| Lists |

The 10 Best Fat Rappers of All Time

Keep New Times Free
I Support
  • Local
  • Community
  • Journalism
  • logo

Support the independent voice of Phoenix and help keep the future of New Times free.

Let's be honest, if rappers were athletic, there's a good chance they wouldn't be rapping (and if athletes could rap, well ... they've tried that a few times). Of course, that's not to say that every rapper has the same body type. There are the jacked-up muscular guys (50 Cent, Flo Rida), the skinny tiny dudes (Big Sean, Lil Wayne), the surprisingly tall (2 Chainz, Wiz Khalifa), and plenty of others who just seem to lack much athleticism (Jay Z, Drake).

There's also the best type of rapper, the significantly overweight lyricist who revels in the size of his belly. Here are 10 of the best fat rappers in history.

10. Rick Ross To be honest, Rick Ross should probably be higher on this list, but he's lost (and gained) a ton of weight over the course of his career, so we knocked him down a few spots. If you've owned a radio over the last decade, you've probably heard Ricky Rozay's songs (or at least his guttural grunt on someone else's song). No one would confuse him for a great lyricist, but the amount of hits he and his crew has put out over the last bunch of years has to be respected.

9. Biz Markie Biz Markie was on the cusp of irrelevance for quite some time. He hadn't had a hit since the '80s, and he was best known to the younger generations for his time on reality TV shows. Then, one of the best things that can happen to any one-hit wonder occurred. and Heineken used his song "Just a Friend" in a commercial that ran during nearly every commercial break. The spot ingrained the classic hip-hop anthem into ears everywhere, and Biz Markie became instantly beloved by people who weren't even born during his first bout of relevancy.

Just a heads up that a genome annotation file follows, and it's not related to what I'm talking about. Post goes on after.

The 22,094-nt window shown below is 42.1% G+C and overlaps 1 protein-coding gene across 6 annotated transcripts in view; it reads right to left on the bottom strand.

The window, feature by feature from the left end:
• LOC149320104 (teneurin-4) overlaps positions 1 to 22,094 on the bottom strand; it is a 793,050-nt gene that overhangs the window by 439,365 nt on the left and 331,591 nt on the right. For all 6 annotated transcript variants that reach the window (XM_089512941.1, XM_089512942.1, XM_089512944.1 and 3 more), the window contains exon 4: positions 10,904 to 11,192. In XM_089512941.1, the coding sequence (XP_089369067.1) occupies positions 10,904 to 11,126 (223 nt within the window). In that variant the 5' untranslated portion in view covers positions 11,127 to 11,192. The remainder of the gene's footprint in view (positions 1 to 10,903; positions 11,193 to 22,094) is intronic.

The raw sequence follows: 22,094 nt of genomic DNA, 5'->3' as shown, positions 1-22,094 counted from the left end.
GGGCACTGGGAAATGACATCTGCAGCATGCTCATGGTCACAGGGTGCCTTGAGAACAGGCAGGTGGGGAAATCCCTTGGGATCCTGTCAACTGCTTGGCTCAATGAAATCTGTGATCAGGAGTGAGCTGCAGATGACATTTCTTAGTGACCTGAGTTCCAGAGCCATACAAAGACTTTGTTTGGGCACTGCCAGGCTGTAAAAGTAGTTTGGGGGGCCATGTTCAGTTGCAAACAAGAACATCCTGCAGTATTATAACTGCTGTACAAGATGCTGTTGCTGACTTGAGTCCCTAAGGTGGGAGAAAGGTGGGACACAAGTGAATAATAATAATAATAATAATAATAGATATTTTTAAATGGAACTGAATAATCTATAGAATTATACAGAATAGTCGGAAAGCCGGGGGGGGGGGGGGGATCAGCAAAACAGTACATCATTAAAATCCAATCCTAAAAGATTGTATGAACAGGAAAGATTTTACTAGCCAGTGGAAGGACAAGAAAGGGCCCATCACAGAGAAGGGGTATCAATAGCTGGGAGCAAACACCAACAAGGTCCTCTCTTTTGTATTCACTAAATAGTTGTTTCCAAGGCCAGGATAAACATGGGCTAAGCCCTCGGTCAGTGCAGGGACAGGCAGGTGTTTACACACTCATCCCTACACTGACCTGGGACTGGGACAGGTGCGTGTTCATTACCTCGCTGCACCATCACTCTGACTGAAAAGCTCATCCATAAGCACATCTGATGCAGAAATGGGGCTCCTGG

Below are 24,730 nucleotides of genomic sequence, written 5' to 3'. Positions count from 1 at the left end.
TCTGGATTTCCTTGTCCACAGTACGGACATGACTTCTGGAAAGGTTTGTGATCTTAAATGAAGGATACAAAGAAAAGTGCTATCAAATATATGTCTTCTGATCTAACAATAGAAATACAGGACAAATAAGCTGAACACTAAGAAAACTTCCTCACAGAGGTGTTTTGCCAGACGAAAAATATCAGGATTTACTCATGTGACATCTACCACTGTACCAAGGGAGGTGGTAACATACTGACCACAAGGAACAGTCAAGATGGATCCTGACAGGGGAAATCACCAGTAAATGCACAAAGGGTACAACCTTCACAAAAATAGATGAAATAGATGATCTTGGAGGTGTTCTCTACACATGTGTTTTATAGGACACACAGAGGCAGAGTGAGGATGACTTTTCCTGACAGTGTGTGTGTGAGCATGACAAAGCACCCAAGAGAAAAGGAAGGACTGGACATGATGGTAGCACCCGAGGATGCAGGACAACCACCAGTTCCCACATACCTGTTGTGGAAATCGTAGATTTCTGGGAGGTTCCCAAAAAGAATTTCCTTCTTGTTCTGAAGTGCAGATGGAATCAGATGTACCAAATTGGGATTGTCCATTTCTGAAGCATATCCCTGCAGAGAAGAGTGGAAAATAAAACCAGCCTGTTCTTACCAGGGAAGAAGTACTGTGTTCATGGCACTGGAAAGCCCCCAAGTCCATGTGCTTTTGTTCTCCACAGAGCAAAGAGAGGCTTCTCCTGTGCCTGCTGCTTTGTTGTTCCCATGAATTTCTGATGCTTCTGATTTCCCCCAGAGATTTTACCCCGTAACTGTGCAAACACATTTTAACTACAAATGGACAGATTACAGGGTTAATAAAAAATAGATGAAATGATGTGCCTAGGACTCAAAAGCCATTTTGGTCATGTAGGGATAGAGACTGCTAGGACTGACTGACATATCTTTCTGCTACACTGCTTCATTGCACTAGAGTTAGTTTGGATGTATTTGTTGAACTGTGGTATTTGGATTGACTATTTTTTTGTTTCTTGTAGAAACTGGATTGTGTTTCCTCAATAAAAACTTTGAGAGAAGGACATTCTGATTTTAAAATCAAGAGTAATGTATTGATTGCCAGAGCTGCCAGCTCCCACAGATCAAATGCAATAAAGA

8. E-40 Speaking of older overweight rappers who were professionally helped by likable commercials, E-40's "U and Dat" (as performed by a nerdy guy in a bathroom) was featured in a cellphone commercial. The Bay Area legend might have made a more lasting cultural impact with his use of slang, but his music has passed the test of time as well. When the (digital) Mount Rushmore of Bay Area hip-hop is created someday, E-40 will no doubt be a large part of it.

7. Fat Joe In the mid-'90s, Fat Joe made the decision to link himself to Big Pun (don't forget that name). On one hand, that decision would guarantee his spot in the history books of the New York rap scene. On the other, it meant that Joe would never be the best overweight Hispanic rapper on any page about him in those history books. Although he certainly had his fair share of misses, Fat Joe has already left his mark on New York hip-hop, and, like any good New Yorker, moved to Florida as soon as he got rich.

6. Action Bronson Staying in New York, the Queens-based, half-Jewish, half-Albanian rapper/former chef might be the most interesting man in music right now. Although his looks and sense of humor caused some critics to not take him seriously at first, Bronson has continued to deliver gem after gem on back-to-back albums (and a few mixtapes). With the recent release of Mr. Wonderful and its singles like "Easy Rider," "Actin' Crazy," and "Baby Blue," it's clear that Bronson is still ballooning as an artist.

5. Raekwon At this point, there are a few different members of Wu-Tang Clan who could qualify for an overweight rappers list, but Raekwon still fits the best. Much like the rest of Wu-Tang, the third straight Empire State product on this list (hint: He's not the last one) mastered the balance between lyrical genius and classically gangster content. Considering that Wu-Tang might be the best and most influential rap group to ever exist, it's hard to argue that Raekwon doesn't deserve a spot among the top rappers in his size bracket.